The 2012 Battle Over High Speed Rail

Comments (8)

High speed rail, well established in places like China, may have to fight for its survival in California. (Getty Images)

It's hardly hyperbole to suggest that 2012 will be the make-or-break year for California's long standing plans to construct a high speed train system.

As supporters push forward on plans to break ground on construction by year's end, critics are demanding a second look and... perhaps... a scrapping of the project altogether. And both camps have the political firepower to wage an epic battle.

This morning, the latest jab from opponents: Rep. Kevin McCarthy (R-Bakersfield), the Majority Whip in the U.S. House of Representatives, asked for a formal federal audit.

"Good stewardship of taxpayer dollars is a priority for us," McCarthy wrote in his letter (PDF) to the Government Accountability Office (GAO). "Allowing the money of hard-working Americans to be wasted on a questionable project with many unanswered questions would be an abdication of our responsibilities as elected officials of the American people."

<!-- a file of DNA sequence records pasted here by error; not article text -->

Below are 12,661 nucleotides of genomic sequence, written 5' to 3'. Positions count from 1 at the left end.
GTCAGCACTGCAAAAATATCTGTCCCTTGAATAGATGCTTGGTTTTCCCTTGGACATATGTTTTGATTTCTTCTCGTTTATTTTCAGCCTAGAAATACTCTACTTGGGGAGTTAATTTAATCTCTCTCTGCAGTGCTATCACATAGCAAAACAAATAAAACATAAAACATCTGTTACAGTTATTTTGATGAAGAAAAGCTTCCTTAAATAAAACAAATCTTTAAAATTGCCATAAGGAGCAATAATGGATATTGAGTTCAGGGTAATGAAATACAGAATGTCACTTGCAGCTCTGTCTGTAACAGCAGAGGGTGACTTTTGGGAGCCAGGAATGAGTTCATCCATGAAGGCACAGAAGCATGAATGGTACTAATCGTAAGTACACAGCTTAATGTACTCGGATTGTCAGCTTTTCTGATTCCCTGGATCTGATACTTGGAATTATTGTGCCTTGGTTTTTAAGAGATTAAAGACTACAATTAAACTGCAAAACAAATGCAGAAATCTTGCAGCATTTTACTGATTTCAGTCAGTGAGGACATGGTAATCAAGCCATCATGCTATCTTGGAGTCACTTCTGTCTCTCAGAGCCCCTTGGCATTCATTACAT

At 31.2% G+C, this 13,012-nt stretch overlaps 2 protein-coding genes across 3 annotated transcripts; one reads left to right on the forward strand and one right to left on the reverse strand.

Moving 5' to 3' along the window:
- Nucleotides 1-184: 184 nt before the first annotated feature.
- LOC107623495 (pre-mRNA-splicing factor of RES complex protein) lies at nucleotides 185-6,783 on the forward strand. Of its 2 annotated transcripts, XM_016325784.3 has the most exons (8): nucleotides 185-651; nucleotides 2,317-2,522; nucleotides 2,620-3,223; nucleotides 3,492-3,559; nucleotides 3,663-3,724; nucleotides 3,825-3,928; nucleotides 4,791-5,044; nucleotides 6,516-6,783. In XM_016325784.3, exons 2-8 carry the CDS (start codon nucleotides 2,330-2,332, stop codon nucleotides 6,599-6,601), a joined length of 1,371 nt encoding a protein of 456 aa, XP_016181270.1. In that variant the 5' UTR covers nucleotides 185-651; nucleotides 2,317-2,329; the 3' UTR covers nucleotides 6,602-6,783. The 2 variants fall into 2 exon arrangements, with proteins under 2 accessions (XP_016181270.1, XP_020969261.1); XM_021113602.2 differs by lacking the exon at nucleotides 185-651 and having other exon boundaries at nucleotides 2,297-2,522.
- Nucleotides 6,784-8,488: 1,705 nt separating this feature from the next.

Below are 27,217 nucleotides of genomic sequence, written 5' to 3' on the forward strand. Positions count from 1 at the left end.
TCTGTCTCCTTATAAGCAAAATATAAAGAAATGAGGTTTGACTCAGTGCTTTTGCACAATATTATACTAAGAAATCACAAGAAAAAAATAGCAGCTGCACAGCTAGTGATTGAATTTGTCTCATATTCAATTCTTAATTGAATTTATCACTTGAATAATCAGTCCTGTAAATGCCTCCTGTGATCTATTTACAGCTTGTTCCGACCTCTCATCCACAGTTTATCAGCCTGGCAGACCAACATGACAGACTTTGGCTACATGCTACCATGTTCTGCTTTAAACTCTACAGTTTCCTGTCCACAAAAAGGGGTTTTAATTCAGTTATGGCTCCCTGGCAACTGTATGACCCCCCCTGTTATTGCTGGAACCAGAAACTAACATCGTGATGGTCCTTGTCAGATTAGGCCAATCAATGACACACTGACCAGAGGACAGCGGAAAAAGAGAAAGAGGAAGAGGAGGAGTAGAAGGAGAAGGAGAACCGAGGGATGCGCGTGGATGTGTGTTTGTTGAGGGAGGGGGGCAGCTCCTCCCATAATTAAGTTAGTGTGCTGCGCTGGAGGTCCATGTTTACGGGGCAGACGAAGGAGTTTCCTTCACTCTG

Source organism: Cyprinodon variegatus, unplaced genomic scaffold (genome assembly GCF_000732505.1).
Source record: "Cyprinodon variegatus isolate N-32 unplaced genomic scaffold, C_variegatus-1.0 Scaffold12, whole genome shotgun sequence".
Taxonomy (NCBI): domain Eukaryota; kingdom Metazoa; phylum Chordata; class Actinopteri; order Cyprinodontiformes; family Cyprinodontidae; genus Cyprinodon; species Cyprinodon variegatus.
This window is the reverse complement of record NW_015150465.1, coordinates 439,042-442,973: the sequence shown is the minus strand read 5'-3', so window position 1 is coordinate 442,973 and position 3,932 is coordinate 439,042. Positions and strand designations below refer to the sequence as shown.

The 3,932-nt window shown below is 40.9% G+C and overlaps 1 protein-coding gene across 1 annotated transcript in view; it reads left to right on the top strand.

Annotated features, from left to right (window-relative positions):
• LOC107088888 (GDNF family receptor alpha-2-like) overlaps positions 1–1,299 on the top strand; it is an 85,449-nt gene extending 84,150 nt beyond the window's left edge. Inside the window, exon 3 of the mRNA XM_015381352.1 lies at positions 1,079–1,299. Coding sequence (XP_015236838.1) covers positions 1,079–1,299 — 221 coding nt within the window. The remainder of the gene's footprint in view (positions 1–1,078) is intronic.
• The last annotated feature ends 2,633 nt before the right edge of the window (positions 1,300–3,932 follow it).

The federal role in the financing of the project is crucial. Dollars from D.C. will be used in the first leg of construction, and additional federal funds must then help build out the initial phase of a train system from San Francisco to Anaheim.

McCarthy asked the GAO to examine seven issues, from ridership projections to the thorny issue of operating subsidies to costs vis-a-vis other systems of transportation and other high speed rail plans across the U.S.

(As a footnote, remember that McCarthy served as GOP leader in the Assembly when the $9.95 billion high speed rail bond was delayed from the 2006 ballot to November 2008. McCarthy voted for that proposal.)

The request for a GAO audit comes on the heels of a contentious Capitol Hill hearing last week about the project which, as we know, itself came on the heels of a GOP led effort in Congress to kill future funding, and new and heated debate about the rail authority's upwardly revised price tag of $98 billion for the SF-to-Anaheim corridor.

All of this seems to have created an environment of uncertainty at the state Capitol. It's unclear whether the prevailing political winds will continue to be behind the project or blow it off course and -- perhaps -- out of existence.